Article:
For the last several months, President Obama has used his considerable rhetoric talents to turn the public’s attention to deficits, arguing that the government needs to tighten its belt in response to mounting debt. This has driven liberals insane, especially since the president has yet to present any major ideas for job creation, despite 9.1 percent unemployment and a looming double-dip recession.
However, if this report from the Associated Press is any indication, liberals won’t have to wait long for presidential rhetoric on jobs. According to the AP, a “senior administration official” says President Obama will use a major speech in early September to “lay out new ideas for speeding up job growth and helping the struggling poor and middle class.” If his recent statements on his bus tour are any indication, the president’s plan will contain new payroll tax cuts, renewed unemployment benefits, infrastructure spending, and – in a new twist – proposals to specifically help the long-term unemployed.
In addition, the president will offer a debt-reduction plan as an alternative to the “Supercommittee”. Obama’s proposal will be larger than prospective plan from the committee, will be aimed at striking a balance between short-term economic growth and long-term fiscal sustainability – an approach long advocated by liberal policy wonks and (now-former) members of the Obama administration.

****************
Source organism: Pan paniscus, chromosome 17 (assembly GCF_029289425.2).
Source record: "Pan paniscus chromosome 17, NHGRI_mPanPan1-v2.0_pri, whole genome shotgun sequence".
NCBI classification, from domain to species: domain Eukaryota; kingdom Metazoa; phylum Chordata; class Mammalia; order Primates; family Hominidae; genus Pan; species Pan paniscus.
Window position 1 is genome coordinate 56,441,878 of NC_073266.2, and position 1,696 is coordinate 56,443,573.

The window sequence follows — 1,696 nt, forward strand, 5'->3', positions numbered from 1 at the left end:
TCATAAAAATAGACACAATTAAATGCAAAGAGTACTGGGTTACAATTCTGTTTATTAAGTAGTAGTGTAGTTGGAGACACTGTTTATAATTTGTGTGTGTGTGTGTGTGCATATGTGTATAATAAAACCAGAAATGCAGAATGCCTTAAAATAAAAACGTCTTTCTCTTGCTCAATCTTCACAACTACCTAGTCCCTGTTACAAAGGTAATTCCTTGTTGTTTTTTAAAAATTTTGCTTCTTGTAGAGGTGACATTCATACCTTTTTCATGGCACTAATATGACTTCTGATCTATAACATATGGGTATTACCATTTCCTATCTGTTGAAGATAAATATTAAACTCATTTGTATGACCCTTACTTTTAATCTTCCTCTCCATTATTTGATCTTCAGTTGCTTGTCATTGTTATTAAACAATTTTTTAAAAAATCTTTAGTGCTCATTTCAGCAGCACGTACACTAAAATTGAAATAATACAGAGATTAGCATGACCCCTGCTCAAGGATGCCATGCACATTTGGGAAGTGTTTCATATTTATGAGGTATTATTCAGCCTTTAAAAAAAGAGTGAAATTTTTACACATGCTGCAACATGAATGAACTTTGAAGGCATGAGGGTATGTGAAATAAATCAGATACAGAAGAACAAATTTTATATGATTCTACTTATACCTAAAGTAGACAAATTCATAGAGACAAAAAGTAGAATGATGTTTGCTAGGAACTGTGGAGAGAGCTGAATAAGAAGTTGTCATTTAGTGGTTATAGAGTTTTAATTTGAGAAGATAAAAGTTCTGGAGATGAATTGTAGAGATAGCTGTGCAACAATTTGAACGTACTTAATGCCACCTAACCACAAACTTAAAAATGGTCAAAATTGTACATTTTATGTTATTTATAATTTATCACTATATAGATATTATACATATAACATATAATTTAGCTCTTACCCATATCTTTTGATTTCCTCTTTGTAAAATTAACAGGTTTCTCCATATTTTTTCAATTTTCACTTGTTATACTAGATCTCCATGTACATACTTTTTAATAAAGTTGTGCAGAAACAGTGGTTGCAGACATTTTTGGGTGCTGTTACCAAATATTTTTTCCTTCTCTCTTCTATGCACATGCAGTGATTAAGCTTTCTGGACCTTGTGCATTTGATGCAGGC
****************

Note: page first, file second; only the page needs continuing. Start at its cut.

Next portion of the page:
At The Plum Line, Greg Sargent notes one important detail about the White House’s plan for September. According to the unnamed administration official, President Obama knows that he will face strong opposition from Republicans, and as such, “is already preparing to lobby the American public for support if Congress tosses his ideas aside.”
For liberals who really want the president to make greater use of the “bully pulpit,” this is good news. For the rest of us, it’s a mixed bag. It’s true that by hammering on job creation, Obama might bolster his image and bring the public to his side. But the bully pulpit won’t convince Mitch McConnell to give Democatic economic policies an up or down vote, nor will it convince 25 House Republicans to vote with Nancy Pelosi and help Barack Obama. Republicans don’t want job creation programs, and the country isn’t going to get them.
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